I am grateful for my Green Card. Now that I’m a permanent resident in America, Danny and I have been able to find a place of our own to start a home, and I’ve been able to find the most amazing, flexible, job outside the theater that allows me to continue doing the work that I love, without having to make of the theater the way I make a living. Now that I no longer fear from financial anxiety, I have been able to slowly establish my own company as a vehicle to raise the support I need to make the work that I love and pay the artists that collaborate with me to make this work come true.

Kyoung and Danny's Wedding. Photo: Talya Chalef.

I am grateful for change. My family, my friends, and my peers have watched me fall and make a complete fool of myself, and I am grateful that intolerance and ignorance have been overcome by compassion, trust, and love.

I am grateful for the theater. Even though I felt that I “quit” the theater, I didn’t quit as much as found artistic freedom.

– Since April of last year, I joined The Brooklyn Commune, a grassroots organization for independent, performing artists and led a research project on Cultural Democracy and Representation. Based on artist interviews, surveys and data polled from the community, we were able to identify the financial realities of performing artists along lines of race, gender, and class. Writing the report, “Creating Outside the Box,” was a daunting reality check.

The Brooklyn Commune (Dorit Avganim, Kyoung H. Park, Liz Maxwell, Risa Shoup, Andy Horwitz, Nick Benacerraf, Monica Snellings). Photo: Seth Hamlin.

– In January, I was selected as one of five inaugural fellows for Target Margin Theater’s Institute for Collaborative Theater-Making. This was the first time I was welcomed into an artistic community as a theater-maker–not just a playwright–and over the course of the year, I’ve been able to learn from my peers how to be an artist in a way that’s been both fortifying and challenging. Many new projects and ideas have developed from this opportunity, and I feel like this program has helped me rebuild my confidence to keep making the work that I do. You can read more about this experience through my three-part blog post for Target Margin Theater (parts 1, 2, 3).

Target Margin Theater's Institute for Collaborative Theater-Making Fellows (aricoco, Sarah Cameron Sunde, Kyoung H. Park, Claire Moodey, Cara Scarmack)

– Since last year, I’ve been invited to participate in Howlround’s Latino Commons and have found my way to connect with the Latin@ theater community in New York, which has led to my facilitation of a Latino theater artist gathering at The Martin Segal Center at CUNY, where I was also interviewed by PhD students in their amazing theater program. Through this process, I’ve made excellent new friends, directed my first play in Spanish (“La Mala Clase” by contemporary Chilean playwright Luis Barrales), and even received my first regional theater commission to write about being Latino in America!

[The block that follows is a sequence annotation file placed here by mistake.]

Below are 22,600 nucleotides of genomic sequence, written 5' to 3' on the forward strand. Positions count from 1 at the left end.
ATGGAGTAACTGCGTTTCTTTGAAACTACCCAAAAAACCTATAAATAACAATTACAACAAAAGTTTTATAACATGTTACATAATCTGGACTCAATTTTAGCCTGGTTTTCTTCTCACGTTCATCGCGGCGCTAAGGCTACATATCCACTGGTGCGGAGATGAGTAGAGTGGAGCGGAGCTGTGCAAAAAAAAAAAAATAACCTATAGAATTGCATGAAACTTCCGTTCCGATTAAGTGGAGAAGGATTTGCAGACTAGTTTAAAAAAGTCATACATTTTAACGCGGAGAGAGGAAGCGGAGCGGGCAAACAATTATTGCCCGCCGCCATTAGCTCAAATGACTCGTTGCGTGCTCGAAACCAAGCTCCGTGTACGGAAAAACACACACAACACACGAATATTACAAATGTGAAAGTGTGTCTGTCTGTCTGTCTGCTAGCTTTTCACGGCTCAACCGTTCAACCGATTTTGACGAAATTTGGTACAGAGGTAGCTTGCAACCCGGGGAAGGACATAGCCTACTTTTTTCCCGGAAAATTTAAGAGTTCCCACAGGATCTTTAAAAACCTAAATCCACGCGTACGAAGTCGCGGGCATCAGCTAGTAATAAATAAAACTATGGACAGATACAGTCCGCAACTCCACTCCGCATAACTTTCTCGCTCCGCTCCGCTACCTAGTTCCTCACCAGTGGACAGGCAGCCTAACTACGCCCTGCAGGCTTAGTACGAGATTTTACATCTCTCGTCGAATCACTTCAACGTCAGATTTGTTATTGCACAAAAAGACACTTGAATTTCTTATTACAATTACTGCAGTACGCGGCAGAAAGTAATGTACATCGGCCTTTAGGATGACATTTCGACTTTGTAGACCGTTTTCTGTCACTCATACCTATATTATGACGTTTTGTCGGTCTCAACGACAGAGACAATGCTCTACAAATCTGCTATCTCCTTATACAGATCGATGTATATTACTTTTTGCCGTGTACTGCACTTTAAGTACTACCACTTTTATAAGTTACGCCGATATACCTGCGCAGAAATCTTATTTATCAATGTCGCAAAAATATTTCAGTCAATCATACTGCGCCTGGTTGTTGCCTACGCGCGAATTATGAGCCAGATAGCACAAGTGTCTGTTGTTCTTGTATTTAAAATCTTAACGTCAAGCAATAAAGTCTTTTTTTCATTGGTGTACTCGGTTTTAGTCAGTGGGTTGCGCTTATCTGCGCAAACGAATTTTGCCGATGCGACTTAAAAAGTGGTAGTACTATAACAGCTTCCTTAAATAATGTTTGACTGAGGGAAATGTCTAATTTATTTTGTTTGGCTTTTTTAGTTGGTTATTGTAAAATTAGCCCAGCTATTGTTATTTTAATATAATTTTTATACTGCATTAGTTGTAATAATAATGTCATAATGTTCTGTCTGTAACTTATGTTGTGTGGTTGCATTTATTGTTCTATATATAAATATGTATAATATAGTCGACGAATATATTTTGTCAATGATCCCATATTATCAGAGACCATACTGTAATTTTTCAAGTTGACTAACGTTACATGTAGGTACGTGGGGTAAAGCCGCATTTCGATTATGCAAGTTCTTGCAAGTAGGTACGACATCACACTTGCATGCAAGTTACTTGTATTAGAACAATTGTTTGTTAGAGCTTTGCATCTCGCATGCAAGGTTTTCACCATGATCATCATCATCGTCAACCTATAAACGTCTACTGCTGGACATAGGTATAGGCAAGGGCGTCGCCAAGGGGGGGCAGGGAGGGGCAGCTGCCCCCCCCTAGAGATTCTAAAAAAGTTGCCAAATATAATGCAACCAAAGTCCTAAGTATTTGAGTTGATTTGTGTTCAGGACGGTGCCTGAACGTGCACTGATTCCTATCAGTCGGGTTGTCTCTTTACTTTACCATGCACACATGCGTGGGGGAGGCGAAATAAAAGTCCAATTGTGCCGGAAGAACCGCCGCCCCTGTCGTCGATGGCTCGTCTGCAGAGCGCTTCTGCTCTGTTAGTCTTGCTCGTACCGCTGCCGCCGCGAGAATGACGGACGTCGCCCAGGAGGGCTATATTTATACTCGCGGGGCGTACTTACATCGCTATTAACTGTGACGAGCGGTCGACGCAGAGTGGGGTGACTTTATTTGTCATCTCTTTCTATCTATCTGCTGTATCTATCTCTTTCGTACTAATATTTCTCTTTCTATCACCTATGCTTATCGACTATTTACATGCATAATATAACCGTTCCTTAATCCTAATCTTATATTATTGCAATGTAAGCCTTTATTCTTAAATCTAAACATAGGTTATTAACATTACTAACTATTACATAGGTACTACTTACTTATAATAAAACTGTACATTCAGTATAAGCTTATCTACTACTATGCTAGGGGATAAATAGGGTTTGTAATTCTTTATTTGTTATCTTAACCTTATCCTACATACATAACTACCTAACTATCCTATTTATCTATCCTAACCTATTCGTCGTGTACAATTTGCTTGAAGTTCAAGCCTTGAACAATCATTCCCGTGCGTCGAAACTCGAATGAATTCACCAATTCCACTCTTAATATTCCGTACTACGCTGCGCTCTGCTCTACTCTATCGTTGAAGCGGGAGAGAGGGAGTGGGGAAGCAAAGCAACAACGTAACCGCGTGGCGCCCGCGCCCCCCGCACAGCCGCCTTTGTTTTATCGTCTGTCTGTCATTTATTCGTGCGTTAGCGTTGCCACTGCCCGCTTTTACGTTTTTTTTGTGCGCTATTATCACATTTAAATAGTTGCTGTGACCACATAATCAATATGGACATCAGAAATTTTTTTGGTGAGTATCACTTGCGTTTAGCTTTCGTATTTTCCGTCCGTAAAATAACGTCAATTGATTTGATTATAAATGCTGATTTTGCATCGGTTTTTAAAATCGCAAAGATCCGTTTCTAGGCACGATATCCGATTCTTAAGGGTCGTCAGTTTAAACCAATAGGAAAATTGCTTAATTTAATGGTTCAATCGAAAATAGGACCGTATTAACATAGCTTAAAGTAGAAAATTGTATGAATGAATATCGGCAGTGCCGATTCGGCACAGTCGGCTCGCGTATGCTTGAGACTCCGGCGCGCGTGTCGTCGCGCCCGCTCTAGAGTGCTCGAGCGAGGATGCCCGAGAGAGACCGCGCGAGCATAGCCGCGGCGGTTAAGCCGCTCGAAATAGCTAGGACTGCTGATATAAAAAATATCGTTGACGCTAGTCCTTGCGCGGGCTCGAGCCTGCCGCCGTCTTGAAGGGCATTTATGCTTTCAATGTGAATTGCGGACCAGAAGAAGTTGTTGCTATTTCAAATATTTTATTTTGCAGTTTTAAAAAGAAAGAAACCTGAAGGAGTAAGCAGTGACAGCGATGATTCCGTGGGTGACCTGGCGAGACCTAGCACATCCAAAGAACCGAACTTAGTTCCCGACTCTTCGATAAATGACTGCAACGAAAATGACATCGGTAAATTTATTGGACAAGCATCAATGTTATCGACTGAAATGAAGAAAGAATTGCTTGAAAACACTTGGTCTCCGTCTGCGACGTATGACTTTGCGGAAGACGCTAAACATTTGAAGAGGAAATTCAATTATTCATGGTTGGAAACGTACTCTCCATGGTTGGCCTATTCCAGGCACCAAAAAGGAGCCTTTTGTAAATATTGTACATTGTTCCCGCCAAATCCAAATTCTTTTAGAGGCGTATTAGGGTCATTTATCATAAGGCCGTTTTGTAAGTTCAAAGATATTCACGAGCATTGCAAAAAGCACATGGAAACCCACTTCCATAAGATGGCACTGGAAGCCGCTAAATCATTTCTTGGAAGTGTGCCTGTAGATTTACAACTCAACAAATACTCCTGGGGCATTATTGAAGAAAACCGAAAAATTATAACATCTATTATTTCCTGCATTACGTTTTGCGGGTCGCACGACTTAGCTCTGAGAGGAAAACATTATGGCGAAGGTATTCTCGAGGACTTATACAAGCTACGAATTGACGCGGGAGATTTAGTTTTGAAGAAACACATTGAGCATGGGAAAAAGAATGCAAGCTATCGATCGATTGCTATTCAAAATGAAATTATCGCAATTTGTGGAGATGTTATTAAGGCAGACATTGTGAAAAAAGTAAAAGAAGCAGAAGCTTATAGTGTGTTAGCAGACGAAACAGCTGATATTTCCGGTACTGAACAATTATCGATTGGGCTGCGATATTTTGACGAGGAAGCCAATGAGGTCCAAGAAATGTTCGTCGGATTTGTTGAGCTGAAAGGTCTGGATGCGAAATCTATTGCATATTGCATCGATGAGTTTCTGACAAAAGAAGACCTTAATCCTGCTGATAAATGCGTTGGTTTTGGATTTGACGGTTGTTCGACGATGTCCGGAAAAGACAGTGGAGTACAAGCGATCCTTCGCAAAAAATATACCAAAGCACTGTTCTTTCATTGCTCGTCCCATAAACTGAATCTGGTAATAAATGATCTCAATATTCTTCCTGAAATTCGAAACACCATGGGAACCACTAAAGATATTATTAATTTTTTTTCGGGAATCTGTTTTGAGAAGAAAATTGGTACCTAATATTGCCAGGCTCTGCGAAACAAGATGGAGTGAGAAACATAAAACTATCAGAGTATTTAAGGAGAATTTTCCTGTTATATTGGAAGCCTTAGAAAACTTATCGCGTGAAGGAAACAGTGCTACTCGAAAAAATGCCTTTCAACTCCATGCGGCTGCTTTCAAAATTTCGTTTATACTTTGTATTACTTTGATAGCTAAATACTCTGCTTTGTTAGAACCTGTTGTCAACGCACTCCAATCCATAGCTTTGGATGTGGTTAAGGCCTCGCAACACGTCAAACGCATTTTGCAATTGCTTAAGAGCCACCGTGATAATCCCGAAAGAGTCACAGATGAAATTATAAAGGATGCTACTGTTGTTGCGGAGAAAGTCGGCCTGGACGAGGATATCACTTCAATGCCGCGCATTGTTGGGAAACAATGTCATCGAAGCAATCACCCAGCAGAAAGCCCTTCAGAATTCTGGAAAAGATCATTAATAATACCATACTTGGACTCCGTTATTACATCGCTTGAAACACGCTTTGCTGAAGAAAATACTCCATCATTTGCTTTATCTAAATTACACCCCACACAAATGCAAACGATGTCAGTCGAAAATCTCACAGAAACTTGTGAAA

LaMicro Theater's Public Reading of LA MALA CLASE, by Luis Barrales. Carmen Cabrera, Berioska Ipinza, Natalia Miranda-Guzman, Kyoung H. Park, Jose Sepulveda, Pietro Gonzalez, Felipe Arellano, Juan Pablo Rahal.

There are many things to be thankful for, and this will hopefully be the beginning of more, exciting and positive things in life. While I’m still working like a dog and burning the candle at both ends, I am learning to say thanks as much as I’m learning to say no, and finding a way to keep this going in a way that is sustainable, balanced, and less lonely.

To that effect, I must now also thank the many people who have helped me keep dreaming for this moment!

Extra Special Thanks!

For the World Premiere of TALA, many thanks to the Performance Project @ University Settlement (Alison Fleminger, Lisa Clair, and Emma Rivera), the incredibly talented artists collaborating with me, and the teachers and students of the University Settlement.

For the development of TALA, many thanks to the Vermont Studio Center, Ma-Yi Theater Company, Lark Play Development Center, HERE Arts Center, Columbia University, Lee Breuer and Mabou Mines, Amanda Crater, and Keren Toledano.

For Kyoung’s Pacific Beat, many thanks to our Champions: Joe Henriquez McNearney, Mia Jeong, Jesse Longman, Wave Makers: Robert S. Foust, David Lee, Jacob & Marcia Toledano, Timothy Tompkins, Trouble Makers: Clover Chambers, Judith & Dick Crater, Kikki Ghezzi, Advocates: Lucrecia Briceno, Max Dana, Genevieve Dreyfus, Kathy Kowalski, Maude Mitchell, Joan & Shawn Sheehan, Eduardo Toscani, Patrick Wang (in memory of), Mo Zhou, Agents: Jason Chan, Dennis Chin, Dustin Chinn, Naveen Choudhury, Pietro A. Gonzalez, Lilian Haney, Kerry Huang, Soomi Kim, Daniel Lim, Don Nguyen, A. Rey Pamatmat, Angela Reed, Fernando Saucedo Lastra, Movers: David Conison, Geraldo Lopes, Scott Nogi, Jiehae Park, Jelena Radovic, Coco M Schneider, Nandita Shenoy, Ari Tabei, Jason Tseng and nine Anonymous donors.

Happy Thanksgiving!



Kyoung’s Pacific Beat is a peacemaking theater company. In collaboration with artists from different cultures and disciplines, KPB researches and transforms personal and communal experiences of oppression into challenging new works of theater. KPB’s work radically experiments with form to give voice to marginalized voices and engages with local communities to create theatrical productions that promote a culture of peace and non-violence.

Kyoung’s Pacific Beat is a sponsored project of Fractured Atlas, a non-profit arts service organization. Contributions for the purposes of Kyoung’s Pacific Beat must be made payable to Fractured Atlas and are tax-deductible to the extent permitted by law.